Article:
When I opened the latest issue of my trusty Outside magazine, I thought the worst in bad-parenting outrage I’d have to face would be found in the letters column. Readers wrote in protesting the recklessness that writer Ted Conover had written about in an earlier issue, a monstrous and self-serving article called “This is How We Roll” about how he tried to recapture his youth train-jumping out west … and as an added twist, brought along his teenage son. Outside ran an admonishing letter from a train safety expert an then ran a response from Conover that brought back to my mind all the worst elements of his piece:
Readers of my piece will know that its recurring theme is misgivings over my son’s desire to follow my footsteps in an activity that I acknowledge repeatedly is dangerous and illegal. I write about keeping him safe while not being a hypocrite; I express relief when it’s over. I am grateful we could do this together and agree about the danger: this was not just another travel adventure.
But it turns out that wasn’t the worst the magazine had in store for me – not by a long shot. A few pages later, there’s an article by Ben Hewitt called “We Don’t Need No Education” that at first glance I took to be a parody of some kind. It was only when I settled down to read it that I realized the author was completely serious.
Completely serious about a new yuppie-prepper fad called unschooling. Not homeschooling, where parents opt to keep their kids out of public or private standardized go-to-a-building schools and instead instruct them at home, following some kind of board-approved curriculum. I’ve had my reservations about home-schooling, but it turns out unschooling is something quite a bit worse: it’s where you take your kids out of public or private standardized go-to-a-building schools, keep them home, and then proceed to teach them … nothing at all. The movement is based on the idea of letting kids – the author’s two boys are 9 and 12 – decide entirely for themselves how they want to spend their days.
Not for Hewitt’s two boys the ho-hum time-wasting of memorization or test-taking; they don’t read, they don’t study, they’re as ignorant of literature or higher mathematics as a hare in a field. As Hewitt emphasizes over and over, they’re too busy communing with the natural world for any of that cut-and-dried standardized stuff other, less enlightened parents inflict on their kids. Hewitt’s sons can tell how severe the coming winter will be by the thickness of the tree bark in the woods; they can differentiate moose-crap from deer-crap at fifty yards; and they strike the author as so much happier than most kids.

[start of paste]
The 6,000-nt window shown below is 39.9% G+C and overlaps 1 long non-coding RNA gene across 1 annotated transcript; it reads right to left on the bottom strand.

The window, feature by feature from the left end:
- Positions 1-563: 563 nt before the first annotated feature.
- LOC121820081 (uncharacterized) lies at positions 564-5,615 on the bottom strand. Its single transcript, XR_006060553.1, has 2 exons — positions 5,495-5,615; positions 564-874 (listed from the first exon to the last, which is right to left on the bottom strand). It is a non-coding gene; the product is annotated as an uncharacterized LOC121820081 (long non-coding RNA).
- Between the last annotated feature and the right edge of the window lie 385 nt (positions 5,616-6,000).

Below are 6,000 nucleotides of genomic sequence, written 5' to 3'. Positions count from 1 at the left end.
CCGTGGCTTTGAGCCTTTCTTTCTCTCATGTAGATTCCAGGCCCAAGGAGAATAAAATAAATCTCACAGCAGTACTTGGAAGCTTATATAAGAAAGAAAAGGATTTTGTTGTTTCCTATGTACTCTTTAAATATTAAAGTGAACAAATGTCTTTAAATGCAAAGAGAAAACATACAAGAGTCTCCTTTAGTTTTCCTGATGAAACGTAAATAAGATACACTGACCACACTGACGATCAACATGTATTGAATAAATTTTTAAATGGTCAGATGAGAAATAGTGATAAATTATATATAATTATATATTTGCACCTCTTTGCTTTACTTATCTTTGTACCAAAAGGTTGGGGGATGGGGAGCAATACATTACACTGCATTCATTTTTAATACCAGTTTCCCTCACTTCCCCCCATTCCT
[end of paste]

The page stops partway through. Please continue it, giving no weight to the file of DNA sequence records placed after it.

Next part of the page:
He has a dream for them, you see:
This is what I want for my sons: freedom. Not just physical freedom, but intellectual and emotional freedom from the formulaic learning that prevails in our schools. I want for them the freedom to immerse themselves in the fields and forest that surround our home, to wander aimlessly or with purpose. I want for them the freedom to develop at whatever pace is etched into their DNA, not the pace dictated by an institution looking to meet the benchmarks that will in part determine its funding. I want them to be free to love learning for its own sake, the way that all children love learning for its own sake when it is not forced on them or attached to reward. I want them to remain free of social pressures to look, act, or think any way but that which feels most natural for them.
All of which sounds very high-minded, and none of which changes that fact that Hewitt is taking entirely egotistical advantage of the fact that no state in the Union has yet thought it necessary to draft laws specifically preventing this kind of child abuse. The two poor boys on which Hewitt is inflicting his delusional nostalgia about what an idea childhood should be – well, those two boys are almost automatically consigned to a very, very small adult world, one lived entirely on back-country trap-lines and at local feed stores swapping local stories with the locals over local matters. Despite the fact that Hewitt makes a point of giving them regular ‘social time’ with schooled children, he’s systematically unfitting them for Western society – in order for himself to feel good about the eight years of their childhood, he’s robbing them all but one or two dimensions of the sixty years of their adulthood. So they’ll know how to fish in forest streams, and they’ll be able to tell from the behavior of moss whether or not a storm system is coming – but they’ll not only have no idea how to study, how to concentrate on things that don’t immediately interest them, how to compete, intellectually, with their peers, they’ll have absolutely no interest in doing any of those things.
Aside from outrage, my main reaction to the article was a somewhat urgent hope that this fad dies a quick death. American schoolchildren are already among the dumbest in the civilized world – a movement that aims to make them even dumber, to return them to some kind of quasi-primitive Neverland existence right out of James Fenimore Cooper (do Hewitt’s kids know what an iPad is? Do they think it’s alive? For God’s sake), is just about the last thing the country needs.
“What if they want to be doctors? They will be doctors,” Hewitt writes. “What if they want to be lawyers? They will be lawyers.” He doesn’t say how on Earth this might happen, with his boys drying beans and discussing pine moss all day every day. They might need help to become those things; they might need instruction, and they certainly can’t look to their cravenly irresponsible father for anything like that.